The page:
This morning the trend has continued and I’ve gone through the beginnings of a typical Saturday. I found myself working out far too early in the morning, as I usually do and even stopped off for breakfast at my friend’s house. As I was leaving the string of thoughts started coming.
I contemplated the fact that I’ve remembered my dreams over the past few days and found myself comparing my “okay” times to those that are not so “okay” and how I typically don’t dream (or at least remember any of my dreams) in my periods of being low.
It was then that I started making connections.
I was thinking that perhaps when I’m not low, I’m more connected to everything around me and I’m able to be in a place where I can allow myself to dream. I did a quick mental survey of dreams I’ve had a long the way for as far back as I can remember and there I was. I was face to face with the dreams I remember having has a young child. I remembered dreams of myself dying, I remembered dreams of losing my mom, I remembered dreams of feeling hurt and scared and of losing the most important person in my life. And then I realized, I blocked it all out.
And here I am, at least 25 years later, and I’ve done nothing but block it out. I’ve blocked it all out.
The tangled string of thoughts continued as I was driving and I quickly remembered back to being eight years old, sitting on an airplane heading back to Ohio to stay with my grandmother for awhile. My mom was a single mom and in trying to support herself and me, had me stay with my grandmother while she got her finances situated. I got to see her for a quick weekend during the school year and as the weekend came to an end, I boarded the plane to go back until I got to see her again a few months later.
I remember sitting on the plane, buckled-in and crying. With everything in me I didn’t want to go back. I remember wanting to run off the plane; to leave my seat, run up the long corridor to my mom and hold her and hug her – but I was afraid. For some unknown reason I feared getting in trouble for getting off the plane.
I felt stuck there alone, without her and hurting.
That memory led me back to thinking of dreams I frequently had of my mom a couple years later when I was able to move back in with her. I remembered how I had dreams of her dying and being without her. I remembered the pain and fear I experienced when I’d wake up, full of tears, afraid to get out of bed in case any of my dreams were true.
I remember being afraid to go off to camp during the summers because I was afraid something would happen to her while I was gone and I wouldn’t have her anymore. I remember sitting for hours on a Saturday afternoon staring out the window awaiting her return from a too-long day out running errands or shopping, feeling like she was gone forever and that maybe something happened to her and she wasn’t coming home to me. I remember growing up watching her experience painful things that no person should ever have to endure and being afraid that in an instant she would be gone and I would lose her.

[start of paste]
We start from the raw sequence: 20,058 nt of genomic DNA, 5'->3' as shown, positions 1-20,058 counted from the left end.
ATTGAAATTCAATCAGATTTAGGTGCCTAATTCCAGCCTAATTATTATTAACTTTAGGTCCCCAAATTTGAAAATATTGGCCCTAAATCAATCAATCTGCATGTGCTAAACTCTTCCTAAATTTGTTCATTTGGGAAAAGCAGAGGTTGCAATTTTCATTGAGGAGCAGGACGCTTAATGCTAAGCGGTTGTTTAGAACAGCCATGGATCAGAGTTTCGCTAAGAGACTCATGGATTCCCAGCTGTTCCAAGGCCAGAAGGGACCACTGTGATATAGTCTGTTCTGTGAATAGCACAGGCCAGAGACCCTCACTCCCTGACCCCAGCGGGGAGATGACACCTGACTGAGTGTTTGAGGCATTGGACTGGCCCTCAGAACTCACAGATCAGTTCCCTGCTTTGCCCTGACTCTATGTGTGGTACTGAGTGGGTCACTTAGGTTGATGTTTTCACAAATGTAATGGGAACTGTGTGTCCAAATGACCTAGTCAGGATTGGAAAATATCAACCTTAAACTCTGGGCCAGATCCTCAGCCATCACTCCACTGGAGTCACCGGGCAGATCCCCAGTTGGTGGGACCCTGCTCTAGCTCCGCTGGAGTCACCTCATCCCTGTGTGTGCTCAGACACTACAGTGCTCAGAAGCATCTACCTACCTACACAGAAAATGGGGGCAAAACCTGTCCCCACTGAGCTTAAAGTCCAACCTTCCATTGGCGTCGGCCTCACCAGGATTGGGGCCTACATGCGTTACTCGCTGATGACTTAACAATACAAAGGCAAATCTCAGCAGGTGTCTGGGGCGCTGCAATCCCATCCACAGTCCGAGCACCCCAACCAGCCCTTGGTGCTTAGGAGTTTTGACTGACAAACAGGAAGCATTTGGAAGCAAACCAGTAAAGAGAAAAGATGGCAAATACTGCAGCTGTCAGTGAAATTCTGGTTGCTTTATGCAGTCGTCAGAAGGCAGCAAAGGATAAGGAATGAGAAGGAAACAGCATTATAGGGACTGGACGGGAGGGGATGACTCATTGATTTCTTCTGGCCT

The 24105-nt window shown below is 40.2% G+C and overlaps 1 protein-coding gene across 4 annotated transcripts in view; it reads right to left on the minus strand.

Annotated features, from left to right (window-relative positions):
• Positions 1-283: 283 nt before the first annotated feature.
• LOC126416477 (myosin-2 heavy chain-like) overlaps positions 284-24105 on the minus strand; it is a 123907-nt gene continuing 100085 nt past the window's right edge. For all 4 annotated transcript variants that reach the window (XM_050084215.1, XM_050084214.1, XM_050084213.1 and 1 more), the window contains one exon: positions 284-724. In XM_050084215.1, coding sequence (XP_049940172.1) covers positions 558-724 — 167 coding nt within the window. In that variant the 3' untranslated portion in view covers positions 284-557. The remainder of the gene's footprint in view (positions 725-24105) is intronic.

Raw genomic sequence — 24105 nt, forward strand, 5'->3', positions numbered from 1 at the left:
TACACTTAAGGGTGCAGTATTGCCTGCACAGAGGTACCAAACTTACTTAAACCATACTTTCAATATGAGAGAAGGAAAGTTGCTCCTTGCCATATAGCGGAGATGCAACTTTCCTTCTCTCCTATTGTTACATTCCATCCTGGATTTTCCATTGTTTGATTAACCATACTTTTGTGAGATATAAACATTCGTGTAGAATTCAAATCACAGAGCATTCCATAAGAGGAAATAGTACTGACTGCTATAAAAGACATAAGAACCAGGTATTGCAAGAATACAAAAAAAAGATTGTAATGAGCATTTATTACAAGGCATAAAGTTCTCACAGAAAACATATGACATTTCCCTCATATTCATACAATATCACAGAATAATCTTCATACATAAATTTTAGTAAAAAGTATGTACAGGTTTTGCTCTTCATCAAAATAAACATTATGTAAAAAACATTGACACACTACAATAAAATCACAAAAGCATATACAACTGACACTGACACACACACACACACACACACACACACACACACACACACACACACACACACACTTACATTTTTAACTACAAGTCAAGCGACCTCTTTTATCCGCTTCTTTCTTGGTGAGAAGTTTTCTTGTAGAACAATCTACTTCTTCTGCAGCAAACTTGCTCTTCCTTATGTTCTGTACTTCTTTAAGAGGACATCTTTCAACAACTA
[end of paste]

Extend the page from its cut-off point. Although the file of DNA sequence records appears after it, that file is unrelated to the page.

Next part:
And as I found myself crying uncontrollably as I was driving down the road this morning, I realized that it’s not that I can’t feel, it’s just that I’m afraid to.
And here I sit again, as I type this, crying and thinking of the many years that I’ve hid behind a wall of apathy. I realize that I’ve only robbed myself of the experience of having true relationships, experiencing life and being human. I’ve cut myself off from everyone and retreated, afraid to experience anything. I’ve blocked out everyone and built a wall around myself. I’ve severed the relationship I could have had with my mom all these years only because I’ve been too fearful of losing her – a pain that I don’t know I’d ever be able to endure. I’ve been afraid of loving too much and the pain that it can bring.
In self-detachment and detachment from those I love, I’ve found safety. Out of fear of being too close and experiencing pain when they’re not there anymore, I’ve tucked away my feelings and emotions. I’ve stuffed my feelings down in hopes of never being hurt and have only pushed others way and brought them down with me.
I’ve allowed my mom to believe that I didn’t love her, when all it’s ever been is that I love her too much.
I can’t live like that anymore.
I want to feel. I want to have this human experience and to be as present as possible. I want to not hide away in hopes of not getting hurt. And if nothing else, I want my mom to know I love her, undeniably, and that she’s always been the center of my world, even though I’ve always made it seem otherwise.